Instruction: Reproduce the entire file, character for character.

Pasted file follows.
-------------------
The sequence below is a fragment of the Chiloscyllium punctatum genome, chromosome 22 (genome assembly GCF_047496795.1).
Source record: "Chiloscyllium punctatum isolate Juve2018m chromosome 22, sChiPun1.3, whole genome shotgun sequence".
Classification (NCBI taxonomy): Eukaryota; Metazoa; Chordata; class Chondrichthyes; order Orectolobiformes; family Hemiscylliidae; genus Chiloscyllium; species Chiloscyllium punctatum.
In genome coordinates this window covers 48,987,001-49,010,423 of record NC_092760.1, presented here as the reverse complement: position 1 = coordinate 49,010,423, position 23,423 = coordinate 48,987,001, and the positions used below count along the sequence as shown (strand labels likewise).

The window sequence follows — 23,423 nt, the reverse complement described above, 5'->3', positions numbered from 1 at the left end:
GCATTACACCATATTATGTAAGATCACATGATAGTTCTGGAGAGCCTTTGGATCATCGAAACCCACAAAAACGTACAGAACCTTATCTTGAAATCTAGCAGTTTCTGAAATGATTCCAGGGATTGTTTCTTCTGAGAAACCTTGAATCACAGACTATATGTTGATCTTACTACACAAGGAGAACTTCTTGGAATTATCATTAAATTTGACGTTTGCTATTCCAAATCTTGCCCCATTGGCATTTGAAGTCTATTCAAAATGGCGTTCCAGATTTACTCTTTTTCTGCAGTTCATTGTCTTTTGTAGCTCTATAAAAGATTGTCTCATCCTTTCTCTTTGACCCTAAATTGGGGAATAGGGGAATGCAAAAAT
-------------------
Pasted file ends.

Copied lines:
The sequence below is a fragment of the Chiloscyllium punctatum genome, chromosome 22 (genome assembly GCF_047496795.1).
Source record: "Chiloscyllium punctatum isolate Juve2018m chromosome 22, sChiPun1.3, whole genome shotgun sequence".
Classification (NCBI taxonomy): Eukaryota; Metazoa; Chordata; class Chondrichthyes; order Orectolobiformes; family Hemiscylliidae; genus Chiloscyllium; species Chiloscyllium punctatum.
In genome coordinates this window covers 48,987,001-49,010,423 of record NC_092760.1, presented here as the reverse complement: position 1 = coordinate 49,010,423, position 23,423 = coordinate 48,987,001, and the positions used below count along the sequence as shown (strand labels likewise).

The window sequence follows — 23,423 nt, the reverse complement described above, 5'->3', positions numbered from 1 at the left end:
GCATTACACCATATTATGTAAGATCACATGATAGTTCTGGAGAGCCTTTGGATCATCGAAACCCACAAAAACGTACAGAACCTTATCTTGAAATCTAGCAGTTTCTGAAATGATTCCAGGGATTGTTTCTTCTGAGAAACCTTGAATCACAGACTATATGTTGATCTTACTACACAAGGAGAACTTCTTGGAATTATCATTAAATTTGACGTTTGCTATTCCAAATCTTGCCCCATTGGCATTTGAAGTCTATTCAAAATGGCGTTCCAGATTTACTCTTTTTCTGCAGTTCATTGTCTTTTGTAGCTCTATAAAAGATTGTCTCATCCTTTCTCTTTGACCCTAAATTGGGGAATAGGGGAATGCAAAAAT